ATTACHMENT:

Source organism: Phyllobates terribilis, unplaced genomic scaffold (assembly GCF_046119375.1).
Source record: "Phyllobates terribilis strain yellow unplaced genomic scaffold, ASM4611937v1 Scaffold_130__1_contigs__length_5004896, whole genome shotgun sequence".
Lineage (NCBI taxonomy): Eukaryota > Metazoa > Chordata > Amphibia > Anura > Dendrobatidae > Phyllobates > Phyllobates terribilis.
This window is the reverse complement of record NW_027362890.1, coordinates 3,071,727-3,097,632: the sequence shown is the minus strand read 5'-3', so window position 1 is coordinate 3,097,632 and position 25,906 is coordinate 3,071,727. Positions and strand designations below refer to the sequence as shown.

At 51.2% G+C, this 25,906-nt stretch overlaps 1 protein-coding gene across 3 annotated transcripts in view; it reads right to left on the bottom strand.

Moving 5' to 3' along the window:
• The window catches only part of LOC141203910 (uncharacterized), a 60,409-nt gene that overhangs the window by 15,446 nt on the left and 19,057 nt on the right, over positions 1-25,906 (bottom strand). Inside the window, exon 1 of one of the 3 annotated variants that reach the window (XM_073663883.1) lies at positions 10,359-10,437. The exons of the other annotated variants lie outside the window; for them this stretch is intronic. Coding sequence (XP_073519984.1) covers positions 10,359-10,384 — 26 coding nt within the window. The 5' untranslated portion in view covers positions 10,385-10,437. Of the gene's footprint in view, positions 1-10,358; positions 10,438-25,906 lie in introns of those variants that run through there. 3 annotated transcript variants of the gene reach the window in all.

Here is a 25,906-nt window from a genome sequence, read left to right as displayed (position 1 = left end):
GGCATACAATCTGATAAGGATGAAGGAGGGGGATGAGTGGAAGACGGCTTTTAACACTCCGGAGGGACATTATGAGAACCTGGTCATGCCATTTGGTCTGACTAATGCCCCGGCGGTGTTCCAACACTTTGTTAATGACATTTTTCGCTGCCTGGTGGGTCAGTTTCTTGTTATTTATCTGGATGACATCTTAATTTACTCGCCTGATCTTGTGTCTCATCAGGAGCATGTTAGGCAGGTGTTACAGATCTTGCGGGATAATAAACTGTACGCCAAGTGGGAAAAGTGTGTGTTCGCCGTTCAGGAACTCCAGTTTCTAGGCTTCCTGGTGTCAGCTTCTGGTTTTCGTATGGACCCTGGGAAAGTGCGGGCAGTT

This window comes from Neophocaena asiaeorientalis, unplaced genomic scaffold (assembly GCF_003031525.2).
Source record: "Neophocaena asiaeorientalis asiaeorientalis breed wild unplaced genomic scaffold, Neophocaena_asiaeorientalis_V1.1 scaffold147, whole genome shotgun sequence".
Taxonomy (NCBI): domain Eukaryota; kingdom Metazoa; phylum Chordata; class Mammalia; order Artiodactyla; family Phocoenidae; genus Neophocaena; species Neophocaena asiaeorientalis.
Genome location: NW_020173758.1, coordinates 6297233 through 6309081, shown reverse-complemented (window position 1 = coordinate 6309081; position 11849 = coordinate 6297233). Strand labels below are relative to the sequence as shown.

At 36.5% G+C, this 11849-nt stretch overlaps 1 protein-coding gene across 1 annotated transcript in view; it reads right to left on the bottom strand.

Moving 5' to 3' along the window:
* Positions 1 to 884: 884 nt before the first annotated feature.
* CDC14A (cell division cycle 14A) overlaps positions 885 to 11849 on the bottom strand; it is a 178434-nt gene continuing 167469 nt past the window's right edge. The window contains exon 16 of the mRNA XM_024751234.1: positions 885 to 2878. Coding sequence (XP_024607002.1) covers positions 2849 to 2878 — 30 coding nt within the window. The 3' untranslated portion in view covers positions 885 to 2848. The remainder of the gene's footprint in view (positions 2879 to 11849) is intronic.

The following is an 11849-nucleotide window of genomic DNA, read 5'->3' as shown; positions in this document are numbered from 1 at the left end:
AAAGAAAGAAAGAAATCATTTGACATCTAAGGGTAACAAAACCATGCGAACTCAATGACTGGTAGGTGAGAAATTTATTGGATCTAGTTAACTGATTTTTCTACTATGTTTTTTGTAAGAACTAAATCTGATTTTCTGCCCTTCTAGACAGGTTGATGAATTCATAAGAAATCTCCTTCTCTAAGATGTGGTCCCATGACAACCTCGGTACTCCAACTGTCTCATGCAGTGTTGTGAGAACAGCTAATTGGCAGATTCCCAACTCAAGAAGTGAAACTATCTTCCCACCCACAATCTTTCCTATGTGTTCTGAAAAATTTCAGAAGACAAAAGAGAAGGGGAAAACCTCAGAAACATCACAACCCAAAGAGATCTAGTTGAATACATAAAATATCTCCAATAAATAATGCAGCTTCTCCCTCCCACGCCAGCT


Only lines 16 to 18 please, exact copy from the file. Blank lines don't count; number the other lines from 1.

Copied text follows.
* Positions 1 to 884: 884 nt before the first annotated feature.
* CDC14A (cell division cycle 14A) overlaps positions 885 to 11849 on the bottom strand; it is a 178434-nt gene continuing 167469 nt past the window's right edge. The window contains exon 16 of the mRNA XM_024751234.1: positions 885 to 2878. Coding sequence (XP_024607002.1) covers positions 2849 to 2878 — 30 coding nt within the window. The 3' untranslated portion in view covers positions 885 to 2848. The remainder of the gene's footprint in view (positions 2879 to 11849) is intronic.

The following is an 11849-nucleotide window of genomic DNA, read 5'->3' as shown; positions in this document are numbered from 1 at the left end: